Mooningwanekaaning Food Sovereignty and Traditional Agriculture Grant

Project Overview

Project Type: Farmer/Rancher
Funds awarded in 2023: $30,000.00
Projected End Date: 01/31/2025
Grant Recipient: Winonas Hemp
Region: North Central
State: Wisconsin
Project Coordinator:


  • Agronomic: potatoes
  • Vegetables: beans
  • Animals: poultry


  • Animal Production: The Turkey Poults Did not Arrive, so we had no Turkey poults
  • Crop Production: crop improvement and selection, cropping systems, crop rotation, fertilizers, organic fertilizers, plant breeding and genetics
  • Energy: Horse powered operations.
  • Farm Business Management: community-supported agriculture, land access, Working with new landowners to engage in community based farming for Indigenous people . This was one of our challenges.
  • Pest Management: field monitoring/scouting, genetic resistance, prevention, row covers (for pests), We had no Colorado potato beetles, like we do in Minnesota, which we believe is because of the island's isolation from industrial agriculture.
  • Production Systems: agroecosystems, dryland farming, transitioning to organic, Ansihinaabe rotations , cultural practices and fish emulsion and manure.
  • Soil Management: green manures, organic matter
  • Sustainable Communities: community development, community planning, ethnic differences/cultural and demographic change, food hubs, local and regional food systems, social psychological indicators, We were able to begin farming on a new farm in cooperation with the landowner. He had a beautiful farm and was very leery about working with us, but he warmed to it.

    Proposal summary:

    PROBLEM- Restoration of Traditional Varieties and Food Sovereignty

    Anishinaabe traditional varieties and seed stocks need to be grown to be vital and climate change and food system instability create a larger mandate for tribal foods. As well, there is a need to grow heritage poultry varieties which are endangered, to diversify food systems. This biodiversity is critical for future generations.  The island presents a unique opportunity for heritage varieties due to its geographic location. As well, Anishinaabe people are returning to our homeland after decades of exile, with the Bad River band of Anishinaabe recovering 200 acres and eleven homes in the northern end of the island, and more Indigenous families returning.  This project protects biodiversity, addresses soil fertility with traditional fertilizers, and creates food sovereignty and education for a tribal community.

    Project objectives from proposal:

    SOLUTION- Anishinaabe Traditional Farming Demonstration Project

    In 2023, these two Anishinaabe   farmers will expand dramatically farming of traditional varieties of potatoes, corn, beans, squash on clay, sand and loamy soils of the island. We will create a crop rotation for these varieties, and document production and soil health.  We will investigate the use of poultry ie: turkey tractors in these fields, and other biological pest control and fertilizers and various feeds for these turkeys.  In the upcoming year we intend to increase the land under production for traditional varieties to 4 acres , using fish emulsion and manure fertilizers, as well as horse drawn farming operations.  We will carry out this work with significant support of tribal internships and tribal food sovereignty programs in the region as well as university research support and partnerships with Good Shepard Conservancy- heritage poultry breeders, as well as Heritage Foods.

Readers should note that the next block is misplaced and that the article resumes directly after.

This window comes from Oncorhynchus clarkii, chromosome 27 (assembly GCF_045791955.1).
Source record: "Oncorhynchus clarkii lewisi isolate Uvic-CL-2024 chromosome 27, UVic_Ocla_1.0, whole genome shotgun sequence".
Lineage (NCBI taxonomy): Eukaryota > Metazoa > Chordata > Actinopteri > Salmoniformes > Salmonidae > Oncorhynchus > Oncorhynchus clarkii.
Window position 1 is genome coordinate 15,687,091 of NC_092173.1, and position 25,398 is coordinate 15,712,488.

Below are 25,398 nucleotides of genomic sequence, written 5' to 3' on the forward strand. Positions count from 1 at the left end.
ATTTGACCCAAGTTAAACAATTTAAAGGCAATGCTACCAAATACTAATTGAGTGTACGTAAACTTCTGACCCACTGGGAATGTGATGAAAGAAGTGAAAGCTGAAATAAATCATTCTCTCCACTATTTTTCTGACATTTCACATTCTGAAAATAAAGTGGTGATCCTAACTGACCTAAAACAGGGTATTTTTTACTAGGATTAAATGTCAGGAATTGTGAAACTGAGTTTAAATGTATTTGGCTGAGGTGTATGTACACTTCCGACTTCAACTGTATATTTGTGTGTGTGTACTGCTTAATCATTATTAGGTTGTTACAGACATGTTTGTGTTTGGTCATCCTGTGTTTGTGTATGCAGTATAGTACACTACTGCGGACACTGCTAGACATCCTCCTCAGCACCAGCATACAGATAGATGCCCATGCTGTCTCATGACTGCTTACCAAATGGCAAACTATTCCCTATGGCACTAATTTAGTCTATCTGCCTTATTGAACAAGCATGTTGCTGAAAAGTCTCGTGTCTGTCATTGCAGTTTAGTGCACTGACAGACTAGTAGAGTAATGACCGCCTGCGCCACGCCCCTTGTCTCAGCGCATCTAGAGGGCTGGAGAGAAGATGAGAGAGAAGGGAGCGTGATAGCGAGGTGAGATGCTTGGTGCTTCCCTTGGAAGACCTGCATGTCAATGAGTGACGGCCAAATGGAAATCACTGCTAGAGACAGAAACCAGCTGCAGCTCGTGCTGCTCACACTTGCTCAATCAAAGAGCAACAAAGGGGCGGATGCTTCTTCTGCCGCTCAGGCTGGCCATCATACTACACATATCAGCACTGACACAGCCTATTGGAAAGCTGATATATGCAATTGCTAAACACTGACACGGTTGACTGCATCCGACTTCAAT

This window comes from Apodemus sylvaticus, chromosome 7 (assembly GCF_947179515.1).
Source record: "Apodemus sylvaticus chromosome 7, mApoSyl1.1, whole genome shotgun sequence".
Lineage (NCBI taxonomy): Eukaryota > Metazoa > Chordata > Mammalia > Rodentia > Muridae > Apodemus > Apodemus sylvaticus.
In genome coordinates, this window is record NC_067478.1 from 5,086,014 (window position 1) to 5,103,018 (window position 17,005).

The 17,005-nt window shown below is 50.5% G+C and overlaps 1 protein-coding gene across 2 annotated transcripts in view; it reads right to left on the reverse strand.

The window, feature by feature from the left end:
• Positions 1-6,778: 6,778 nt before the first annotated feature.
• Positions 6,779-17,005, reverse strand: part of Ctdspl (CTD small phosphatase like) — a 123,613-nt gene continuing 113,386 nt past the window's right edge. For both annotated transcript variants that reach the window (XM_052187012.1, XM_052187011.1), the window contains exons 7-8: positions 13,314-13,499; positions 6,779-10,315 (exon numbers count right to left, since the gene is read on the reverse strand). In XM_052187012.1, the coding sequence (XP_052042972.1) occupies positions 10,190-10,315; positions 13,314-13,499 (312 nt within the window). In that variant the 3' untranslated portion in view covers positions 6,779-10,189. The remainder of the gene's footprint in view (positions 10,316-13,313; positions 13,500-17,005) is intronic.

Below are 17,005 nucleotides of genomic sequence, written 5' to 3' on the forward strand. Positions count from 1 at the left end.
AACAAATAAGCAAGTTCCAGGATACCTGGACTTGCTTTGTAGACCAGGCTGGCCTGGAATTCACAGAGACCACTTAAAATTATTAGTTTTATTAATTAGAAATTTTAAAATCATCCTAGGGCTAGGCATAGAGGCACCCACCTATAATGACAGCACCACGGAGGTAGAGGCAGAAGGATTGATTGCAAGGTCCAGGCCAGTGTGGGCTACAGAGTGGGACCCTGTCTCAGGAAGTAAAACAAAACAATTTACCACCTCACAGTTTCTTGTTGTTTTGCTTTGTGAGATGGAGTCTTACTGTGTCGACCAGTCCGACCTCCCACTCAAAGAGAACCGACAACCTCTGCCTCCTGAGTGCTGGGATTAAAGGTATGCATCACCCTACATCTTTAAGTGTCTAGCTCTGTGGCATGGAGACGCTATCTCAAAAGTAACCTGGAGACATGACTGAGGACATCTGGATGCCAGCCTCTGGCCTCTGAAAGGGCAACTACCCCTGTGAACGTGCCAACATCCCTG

l) Evaluate 10 potato varieties in fields on several plots on the island, documenting the use of various organic fertilizers, the prevalence of pests and the opportunities to use horse drawn potato harvesters for this crop and turkey tractors for pests.

    2) Grow two varieties of heritage corn on the island in different fields, using fish emulsion and manure fertilizers, horse drawn cultivation, and hand harvesting.  Grow additional varieties of squash, beans, and other crops using organic methods.  Document costs, evaluate varieties and the quality of cultural knowledge and production.

    3) Secure and raise 50 organic heritage turkeys in cooperation with the Good Shepard Conservancy and Heritage Foods, which works with Standard Bred Poultry flocks, and endangered heritage poultry varieties.   Provide those to individual sales and to the Heritage Food for national and international sales.

    4) Host three farm days, four feasts and rotations of at least eight tribal and heritage food interns to these island farms. Participate in the Community Supported Agriculture program for the island, proving food for 40 families.

    5) We will provide education to tribal communities in our region through collaborations with interns, tribal food programs, and continued work with our non profit affiliates Anishinaabe Agriculture Institute and through presentation of our work at various conferences and in articles and media.

    Any opinions, findings, conclusions, or recommendations expressed in this publication are those of the author(s) and do not necessarily reflect the view of the U.S. Department of Agriculture or SARE.